The tradition of western analytic philosophy has instilled a deep seeded necessity for precise language. Because of this, Philosophers concern themselves with description, precision, and meaning as much (if not more) than the general theories they propose. After all, what good is a general theory if the language is so imprecise that it renders the theory unusable? Indeed, a methodology of Ordinary language philosophy (OLP) has been devised to address this problem. OLP suggests that many of the problems that Philosophers have taken up are not, in essence, the dilemmas they have set them out to be, but rather they are problems that arise from our imprecise use of language, and from the flaws in the language itself. Contextualism says that the context naturally provides the meaning of this imprecise language. For example, if I say I know something, from context you can infer that this is not 100% certainty. But when the context does not provide sufficient clues to the real meaning of a word, and the word itself is so imprecise that the general idea remains elusive, what are we to do? This provides a unique framework in which to examine the issues raised by Michael Sandel.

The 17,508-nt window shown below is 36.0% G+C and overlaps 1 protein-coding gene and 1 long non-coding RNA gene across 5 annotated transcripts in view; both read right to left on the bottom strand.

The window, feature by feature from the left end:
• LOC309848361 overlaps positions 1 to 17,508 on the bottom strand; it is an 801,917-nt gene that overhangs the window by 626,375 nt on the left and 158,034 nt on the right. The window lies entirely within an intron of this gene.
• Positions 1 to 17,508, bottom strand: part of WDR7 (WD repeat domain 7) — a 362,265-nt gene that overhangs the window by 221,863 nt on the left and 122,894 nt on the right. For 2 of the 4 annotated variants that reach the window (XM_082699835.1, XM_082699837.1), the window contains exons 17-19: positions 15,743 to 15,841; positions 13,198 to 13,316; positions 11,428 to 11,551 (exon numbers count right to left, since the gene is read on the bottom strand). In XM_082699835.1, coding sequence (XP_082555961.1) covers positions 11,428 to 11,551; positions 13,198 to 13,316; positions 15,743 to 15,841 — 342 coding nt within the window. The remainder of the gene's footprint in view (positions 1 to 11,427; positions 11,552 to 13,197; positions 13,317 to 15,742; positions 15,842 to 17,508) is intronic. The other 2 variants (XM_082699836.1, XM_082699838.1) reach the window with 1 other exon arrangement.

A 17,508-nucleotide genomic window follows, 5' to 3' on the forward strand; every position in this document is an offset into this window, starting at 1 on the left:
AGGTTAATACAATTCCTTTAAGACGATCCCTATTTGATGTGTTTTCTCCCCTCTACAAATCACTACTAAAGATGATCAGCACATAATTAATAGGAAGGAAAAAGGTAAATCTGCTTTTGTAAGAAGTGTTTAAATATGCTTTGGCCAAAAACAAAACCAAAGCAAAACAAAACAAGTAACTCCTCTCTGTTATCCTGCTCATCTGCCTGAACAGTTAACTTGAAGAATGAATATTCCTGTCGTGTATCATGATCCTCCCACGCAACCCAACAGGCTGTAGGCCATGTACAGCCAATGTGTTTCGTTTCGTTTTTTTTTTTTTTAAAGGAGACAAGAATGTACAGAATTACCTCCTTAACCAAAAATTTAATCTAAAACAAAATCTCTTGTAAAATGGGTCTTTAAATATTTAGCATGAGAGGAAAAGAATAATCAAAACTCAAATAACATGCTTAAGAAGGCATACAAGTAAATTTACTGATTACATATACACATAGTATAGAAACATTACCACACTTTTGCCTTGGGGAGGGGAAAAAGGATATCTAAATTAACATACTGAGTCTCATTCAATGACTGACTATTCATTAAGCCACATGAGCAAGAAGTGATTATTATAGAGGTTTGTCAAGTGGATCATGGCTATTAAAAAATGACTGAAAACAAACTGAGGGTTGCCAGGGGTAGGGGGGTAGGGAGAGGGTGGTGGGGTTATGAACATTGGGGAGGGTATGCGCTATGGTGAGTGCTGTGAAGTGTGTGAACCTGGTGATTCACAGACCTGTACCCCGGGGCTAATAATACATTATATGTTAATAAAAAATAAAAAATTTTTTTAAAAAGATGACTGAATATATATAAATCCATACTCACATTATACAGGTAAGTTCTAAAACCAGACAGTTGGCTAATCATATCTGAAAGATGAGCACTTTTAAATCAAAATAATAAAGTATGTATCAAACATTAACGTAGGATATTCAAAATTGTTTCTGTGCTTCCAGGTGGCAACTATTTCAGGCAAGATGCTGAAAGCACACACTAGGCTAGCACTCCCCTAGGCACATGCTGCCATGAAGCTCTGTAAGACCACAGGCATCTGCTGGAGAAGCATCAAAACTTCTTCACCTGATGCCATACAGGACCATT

In his 2012 book, What Money Can’t Buy, Sandel sets out to craft an argument that challenges some of the basic assumptions we make about free markets and their apparent benefits. In examining the arguments presented by Sandel in his text (especially with regard to OLP), it seems that there may be semantic traps he is falling into which can lead to problems in understand and risk logical fallacies of equivocation, false equivalency, and begging the question. There are, argues Sandel certain types of things that, if commoditized, have a change to their nature. These things are not fundamentally problematic, but once market forces act on them something about them is modified and can, where socially acceptable –or socially beneficial—a negative and destructive market is created. This has moral implications for those who engage in this market and create negative externalities for those impacted by the markets. Throughout the book Sandel points to numerous cases where it appears that these problems arise. He refers to this negative process as ‘degrading’. However, he never directly addresses what this term means exactly. His use of ‘degrading’ seems to be a catch all that functions both as a placeholder for the process described above, but also in the colloquial sense that the good has been violated. Determining the nature of this change is critical if we are able to understand his claims and evaluate their plausibility using more precise language. We will examine the legitimacy of Sandel’s concerns, bearing OLP in mind, on a case-by-case basis looking at some of his strongest arguments. Here, we will examine three examples Sandel provides and determine if OLP can provide insight into the conclusions he reaches.